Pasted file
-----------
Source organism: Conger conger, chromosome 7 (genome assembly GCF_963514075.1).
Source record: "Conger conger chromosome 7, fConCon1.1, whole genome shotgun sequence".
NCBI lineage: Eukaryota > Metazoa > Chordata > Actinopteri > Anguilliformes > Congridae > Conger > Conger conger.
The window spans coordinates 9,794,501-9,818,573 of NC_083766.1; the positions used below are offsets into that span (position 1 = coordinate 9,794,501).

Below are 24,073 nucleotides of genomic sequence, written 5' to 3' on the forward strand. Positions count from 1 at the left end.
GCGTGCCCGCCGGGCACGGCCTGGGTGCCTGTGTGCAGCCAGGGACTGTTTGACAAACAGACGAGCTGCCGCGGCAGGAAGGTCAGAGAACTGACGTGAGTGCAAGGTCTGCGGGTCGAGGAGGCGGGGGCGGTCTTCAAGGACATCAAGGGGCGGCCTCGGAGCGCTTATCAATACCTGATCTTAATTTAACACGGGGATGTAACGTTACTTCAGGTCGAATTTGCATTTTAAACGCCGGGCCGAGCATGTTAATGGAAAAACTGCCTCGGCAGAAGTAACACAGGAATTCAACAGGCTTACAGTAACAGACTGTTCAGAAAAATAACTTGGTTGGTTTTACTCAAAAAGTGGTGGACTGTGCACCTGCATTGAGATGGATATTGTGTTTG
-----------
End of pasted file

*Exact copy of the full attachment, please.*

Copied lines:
Source organism: Conger conger, chromosome 7 (genome assembly GCF_963514075.1).
Source record: "Conger conger chromosome 7, fConCon1.1, whole genome shotgun sequence".
NCBI lineage: Eukaryota > Metazoa > Chordata > Actinopteri > Anguilliformes > Congridae > Conger > Conger conger.
The window spans coordinates 9,794,501-9,818,573 of NC_083766.1; the positions used below are offsets into that span (position 1 = coordinate 9,794,501).

Below are 24,073 nucleotides of genomic sequence, written 5' to 3' on the forward strand. Positions count from 1 at the left end.
GCGTGCCCGCCGGGCACGGCCTGGGTGCCTGTGTGCAGCCAGGGACTGTTTGACAAACAGACGAGCTGCCGCGGCAGGAAGGTCAGAGAACTGACGTGAGTGCAAGGTCTGCGGGTCGAGGAGGCGGGGGCGGTCTTCAAGGACATCAAGGGGCGGCCTCGGAGCGCTTATCAATACCTGATCTTAATTTAACACGGGGATGTAACGTTACTTCAGGTCGAATTTGCATTTTAAACGCCGGGCCGAGCATGTTAATGGAAAAACTGCCTCGGCAGAAGTAACACAGGAATTCAACAGGCTTACAGTAACAGACTGTTCAGAAAAATAACTTGGTTGGTTTTACTCAAAAAGTGGTGGACTGTGCACCTGCATTGAGATGGATATTGTGTTTG